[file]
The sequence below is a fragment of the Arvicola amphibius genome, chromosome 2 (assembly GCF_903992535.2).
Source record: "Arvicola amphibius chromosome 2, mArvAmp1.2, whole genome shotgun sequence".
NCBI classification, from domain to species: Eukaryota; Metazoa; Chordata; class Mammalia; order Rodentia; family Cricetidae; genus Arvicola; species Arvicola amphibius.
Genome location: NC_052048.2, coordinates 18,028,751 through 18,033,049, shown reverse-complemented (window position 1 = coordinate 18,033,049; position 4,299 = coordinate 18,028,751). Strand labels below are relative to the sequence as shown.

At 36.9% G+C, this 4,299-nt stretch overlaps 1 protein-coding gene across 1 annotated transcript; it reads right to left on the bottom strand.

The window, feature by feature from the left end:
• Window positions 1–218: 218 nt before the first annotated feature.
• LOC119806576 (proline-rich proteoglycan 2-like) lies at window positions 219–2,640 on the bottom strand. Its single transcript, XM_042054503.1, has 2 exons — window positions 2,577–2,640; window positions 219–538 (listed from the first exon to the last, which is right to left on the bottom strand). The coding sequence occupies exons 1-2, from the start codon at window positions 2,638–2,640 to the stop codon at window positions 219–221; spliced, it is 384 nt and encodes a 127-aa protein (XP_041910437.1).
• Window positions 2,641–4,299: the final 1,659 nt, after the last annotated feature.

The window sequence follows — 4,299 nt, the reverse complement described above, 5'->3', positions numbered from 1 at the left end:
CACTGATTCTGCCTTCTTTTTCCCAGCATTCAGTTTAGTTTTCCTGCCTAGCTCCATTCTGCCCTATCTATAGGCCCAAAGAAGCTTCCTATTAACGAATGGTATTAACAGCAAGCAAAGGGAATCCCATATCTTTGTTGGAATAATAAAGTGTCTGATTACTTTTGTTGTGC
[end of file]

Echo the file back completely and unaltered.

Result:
The sequence below is a fragment of the Arvicola amphibius genome, chromosome 2 (assembly GCF_903992535.2).
Source record: "Arvicola amphibius chromosome 2, mArvAmp1.2, whole genome shotgun sequence".
NCBI classification, from domain to species: Eukaryota; Metazoa; Chordata; class Mammalia; order Rodentia; family Cricetidae; genus Arvicola; species Arvicola amphibius.
Genome location: NC_052048.2, coordinates 18,028,751 through 18,033,049, shown reverse-complemented (window position 1 = coordinate 18,033,049; position 4,299 = coordinate 18,028,751). Strand labels below are relative to the sequence as shown.

At 36.9% G+C, this 4,299-nt stretch overlaps 1 protein-coding gene across 1 annotated transcript; it reads right to left on the bottom strand.

The window, feature by feature from the left end:
• Window positions 1–218: 218 nt before the first annotated feature.
• LOC119806576 (proline-rich proteoglycan 2-like) lies at window positions 219–2,640 on the bottom strand. Its single transcript, XM_042054503.1, has 2 exons — window positions 2,577–2,640; window positions 219–538 (listed from the first exon to the last, which is right to left on the bottom strand). The coding sequence occupies exons 1-2, from the start codon at window positions 2,638–2,640 to the stop codon at window positions 219–221; spliced, it is 384 nt and encodes a 127-aa protein (XP_041910437.1).
• Window positions 2,641–4,299: the final 1,659 nt, after the last annotated feature.

The window sequence follows — 4,299 nt, the reverse complement described above, 5'->3', positions numbered from 1 at the left end:
CACTGATTCTGCCTTCTTTTTCCCAGCATTCAGTTTAGTTTTCCTGCCTAGCTCCATTCTGCCCTATCTATAGGCCCAAAGAAGCTTCCTATTAACGAATGGTATTAACAGCAAGCAAAGGGAATCCCATATCTTTGTTGGAATAATAAAGTGTCTGATTACTTTTGTTGTGC